Baltimore Sun

What should Bal­ti­more make of the Mos­bys’ lat­est tax lien?

- Tax Credit · Taxes · U.S. News · White-collar Crime · Fraud · Politics · Business · Crime · Baltimore · U.S. Internal Revenue Service · United States of America · Cumming

What are we to make of the $45,000 lien the IRS placed on prop­erty owned by Bal­ti­more power cou­ple Nick Mosby, a state del­e­gate and the Demo­cratic nom­i­nee to the City Coun­cil pres­i­dency, and his wife, Marilyn Mosby, the city’s state’s at­tor­ney since 2015? The Mos­bys, at least ini­tially, didn’t give us much to work with in the way of de­tails.

No­tice of the lien, which seeks to col­lect three-years-worth of un­paid fed­eral taxes, was filed in Fe­bru­ary in Bal­ti­more City Cir­cuit Court. Yet Ms. Mosby, who is paid $242,000 of other peo­ple’s tax dol­lars an­nu­ally, told Sun re­porter Justin Fen­ton on Tues­day that she wasn’t aware the fed­eral gov­ern­ment had placed the lien. And Mr. Mosby cryp­ti­cally told re­porter Tim Pru­dente that the whole mat­ter was re­lated to tax con­se­quences of an early with­drawal from his re­tire­ment sav­ings plan, which he un­der­took to “sup­port un­planned ex­penses af­ter a se­ries of fam­ily tragedies.”

We un­der­stand that fam­i­lies fall on hard times, and some­times one spouse might not tell the other about their spend­ing is­sues (if that’s what hap­pened here). But as pub­lic fig­ures paid in pub­lic dol­lars — and with one of them ac­tively cam­paign­ing to lead the City Coun­cil and earn a salary of $119,000 paid by residents’ taxes — the Mos­bys owe us all a lit­tle more trans­parency about what’s go­ing on here.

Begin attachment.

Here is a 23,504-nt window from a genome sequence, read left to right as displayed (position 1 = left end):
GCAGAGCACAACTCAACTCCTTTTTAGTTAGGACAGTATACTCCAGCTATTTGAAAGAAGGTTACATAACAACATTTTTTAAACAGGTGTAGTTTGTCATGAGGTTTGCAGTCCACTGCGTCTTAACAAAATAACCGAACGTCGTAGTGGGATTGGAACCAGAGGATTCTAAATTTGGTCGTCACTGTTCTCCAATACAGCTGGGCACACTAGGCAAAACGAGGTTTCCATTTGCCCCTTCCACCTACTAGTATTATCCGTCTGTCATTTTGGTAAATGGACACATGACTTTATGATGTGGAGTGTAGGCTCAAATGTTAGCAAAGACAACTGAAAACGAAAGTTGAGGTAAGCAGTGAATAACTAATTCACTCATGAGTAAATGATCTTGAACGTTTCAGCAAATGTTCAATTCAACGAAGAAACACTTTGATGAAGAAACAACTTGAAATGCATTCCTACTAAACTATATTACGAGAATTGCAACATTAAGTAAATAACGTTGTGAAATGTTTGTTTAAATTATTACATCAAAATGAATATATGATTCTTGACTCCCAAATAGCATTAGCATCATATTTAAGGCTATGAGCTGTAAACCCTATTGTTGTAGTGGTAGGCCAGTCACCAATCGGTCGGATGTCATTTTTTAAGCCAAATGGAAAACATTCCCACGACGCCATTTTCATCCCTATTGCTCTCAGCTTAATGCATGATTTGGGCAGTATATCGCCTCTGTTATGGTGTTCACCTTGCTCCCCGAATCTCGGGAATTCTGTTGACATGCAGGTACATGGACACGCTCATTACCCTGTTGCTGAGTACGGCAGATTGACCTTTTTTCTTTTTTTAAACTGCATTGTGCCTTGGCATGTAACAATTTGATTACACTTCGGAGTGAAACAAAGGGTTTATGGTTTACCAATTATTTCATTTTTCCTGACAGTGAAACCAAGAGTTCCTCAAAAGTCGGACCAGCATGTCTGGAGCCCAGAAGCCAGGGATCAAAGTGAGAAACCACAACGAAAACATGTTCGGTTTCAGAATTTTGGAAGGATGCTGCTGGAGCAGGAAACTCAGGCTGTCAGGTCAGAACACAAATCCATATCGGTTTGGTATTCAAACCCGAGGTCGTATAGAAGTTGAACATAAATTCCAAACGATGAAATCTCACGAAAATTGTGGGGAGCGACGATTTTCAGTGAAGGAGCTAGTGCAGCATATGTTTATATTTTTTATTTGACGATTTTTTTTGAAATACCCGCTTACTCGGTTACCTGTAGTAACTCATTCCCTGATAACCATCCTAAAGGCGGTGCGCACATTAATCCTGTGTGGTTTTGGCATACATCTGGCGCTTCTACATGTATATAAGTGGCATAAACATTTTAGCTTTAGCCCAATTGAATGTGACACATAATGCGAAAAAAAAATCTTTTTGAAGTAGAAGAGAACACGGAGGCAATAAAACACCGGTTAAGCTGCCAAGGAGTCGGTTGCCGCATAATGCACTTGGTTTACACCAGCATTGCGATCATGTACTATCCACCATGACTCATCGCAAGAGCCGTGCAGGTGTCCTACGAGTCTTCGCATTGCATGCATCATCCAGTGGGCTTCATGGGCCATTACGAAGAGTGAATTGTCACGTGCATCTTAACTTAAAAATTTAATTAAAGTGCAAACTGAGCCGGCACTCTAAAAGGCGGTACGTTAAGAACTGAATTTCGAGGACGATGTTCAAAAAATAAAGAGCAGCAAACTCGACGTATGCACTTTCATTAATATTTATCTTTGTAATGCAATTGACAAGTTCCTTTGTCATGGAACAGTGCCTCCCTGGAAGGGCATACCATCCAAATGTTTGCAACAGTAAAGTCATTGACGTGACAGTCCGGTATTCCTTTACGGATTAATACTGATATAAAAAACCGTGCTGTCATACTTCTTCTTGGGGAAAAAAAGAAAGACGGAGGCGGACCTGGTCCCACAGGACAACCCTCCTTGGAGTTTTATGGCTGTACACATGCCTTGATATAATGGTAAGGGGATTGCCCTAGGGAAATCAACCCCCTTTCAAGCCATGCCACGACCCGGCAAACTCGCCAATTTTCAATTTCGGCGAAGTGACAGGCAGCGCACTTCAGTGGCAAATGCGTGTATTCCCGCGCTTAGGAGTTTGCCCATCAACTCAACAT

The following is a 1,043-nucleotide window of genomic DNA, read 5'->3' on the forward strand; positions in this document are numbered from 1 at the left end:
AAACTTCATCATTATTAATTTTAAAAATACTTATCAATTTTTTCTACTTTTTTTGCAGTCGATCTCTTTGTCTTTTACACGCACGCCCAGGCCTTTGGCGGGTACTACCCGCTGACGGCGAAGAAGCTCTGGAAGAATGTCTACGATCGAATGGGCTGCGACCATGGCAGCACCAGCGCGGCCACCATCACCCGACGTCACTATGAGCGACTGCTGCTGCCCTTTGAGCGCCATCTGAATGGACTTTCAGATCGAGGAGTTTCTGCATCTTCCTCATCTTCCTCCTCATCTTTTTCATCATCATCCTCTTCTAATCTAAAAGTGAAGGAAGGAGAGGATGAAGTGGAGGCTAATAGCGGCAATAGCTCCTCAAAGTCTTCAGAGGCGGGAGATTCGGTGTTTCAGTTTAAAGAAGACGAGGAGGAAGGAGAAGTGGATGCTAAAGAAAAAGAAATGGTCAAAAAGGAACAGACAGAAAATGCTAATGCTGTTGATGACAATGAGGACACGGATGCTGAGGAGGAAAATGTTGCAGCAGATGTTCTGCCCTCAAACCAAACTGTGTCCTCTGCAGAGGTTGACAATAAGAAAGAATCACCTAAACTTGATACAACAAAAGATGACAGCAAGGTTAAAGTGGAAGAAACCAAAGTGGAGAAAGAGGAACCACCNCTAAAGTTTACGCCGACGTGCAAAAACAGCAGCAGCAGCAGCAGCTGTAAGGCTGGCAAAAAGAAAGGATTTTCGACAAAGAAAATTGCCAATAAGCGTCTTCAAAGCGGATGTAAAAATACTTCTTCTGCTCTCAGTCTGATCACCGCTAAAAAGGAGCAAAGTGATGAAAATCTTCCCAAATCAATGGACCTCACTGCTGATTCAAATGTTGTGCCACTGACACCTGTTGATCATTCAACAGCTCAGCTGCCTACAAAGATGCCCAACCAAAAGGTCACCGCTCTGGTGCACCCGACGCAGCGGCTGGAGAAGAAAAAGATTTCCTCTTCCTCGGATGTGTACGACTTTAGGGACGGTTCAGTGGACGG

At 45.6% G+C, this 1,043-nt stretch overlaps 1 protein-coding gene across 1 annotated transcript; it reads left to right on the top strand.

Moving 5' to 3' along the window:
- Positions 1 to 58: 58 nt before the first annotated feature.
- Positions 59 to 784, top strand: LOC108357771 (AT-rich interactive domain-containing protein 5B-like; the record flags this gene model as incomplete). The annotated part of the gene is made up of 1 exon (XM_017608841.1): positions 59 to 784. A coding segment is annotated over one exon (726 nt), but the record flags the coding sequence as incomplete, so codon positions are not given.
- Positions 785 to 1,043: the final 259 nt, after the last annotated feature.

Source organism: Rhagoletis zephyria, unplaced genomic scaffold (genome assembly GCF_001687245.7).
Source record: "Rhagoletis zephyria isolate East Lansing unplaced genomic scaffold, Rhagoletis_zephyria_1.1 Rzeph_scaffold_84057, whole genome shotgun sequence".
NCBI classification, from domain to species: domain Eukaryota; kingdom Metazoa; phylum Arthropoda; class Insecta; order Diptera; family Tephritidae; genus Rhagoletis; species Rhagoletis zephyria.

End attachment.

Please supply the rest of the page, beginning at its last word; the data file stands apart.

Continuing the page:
Mr. Mosby ac­knowl­edged as much to the board in a se­ries of text mes­sages Wed­nes­day.

“As an elected of­fi­cial,” he wrote, “I un­der­stand that I have a greater re­spon­si­bil­ity to be a good cit­i­zen and stew­ard of the pub­lic’s trust. I un­der­stand that this type of per­sonal ex­am­i­na­tion comes with the ter­ri­tory. This mat­ter will be re­solved in the com­ing days.”

The In­ter­nal Rev­enue Ser­vice says the cou­ple failed to pay cer­tain taxes in 2014, 2015 and 2016, adding up to $45,000 and lead­ing to the lien. “We have made a de­mand for pay­ment of this li­a­bil­ity, but it re­mains un­paid,” the IRS court fil­ing claims, us­ing lan­guage stan­dard in such cases. “There­fore, there is a lien in fa­vor of the United States on all prop­erty and rights to prop­erty be­long­ing to the tax­payer.”

It’s at least the sec­ond time the Mos­bys have faced a tax lien: They were hit with a $5,000 state tax lien in 2013, which they paid off within two months. Mr. Mosby told the board that one was re­lated to “an un­taxed buy­out from a for­mer em­ployee.”

He took full re­spon­si­bil­ity for the cur­rent sit­u­a­tion, tex­ting that “the mat­ter is en­tirely on me and not my wife” and said his taxes are pre­pared by a pro­fes­sional ac­coun­tant ev­ery year and that he in­deed pays some por­tion of the bill due. He said there was a plan in place to re­solve this is­sue be­fore The Sun re­ported it, which he sus­pects “had some in­flu­ence on the tip and tim­ing to the me­dia.”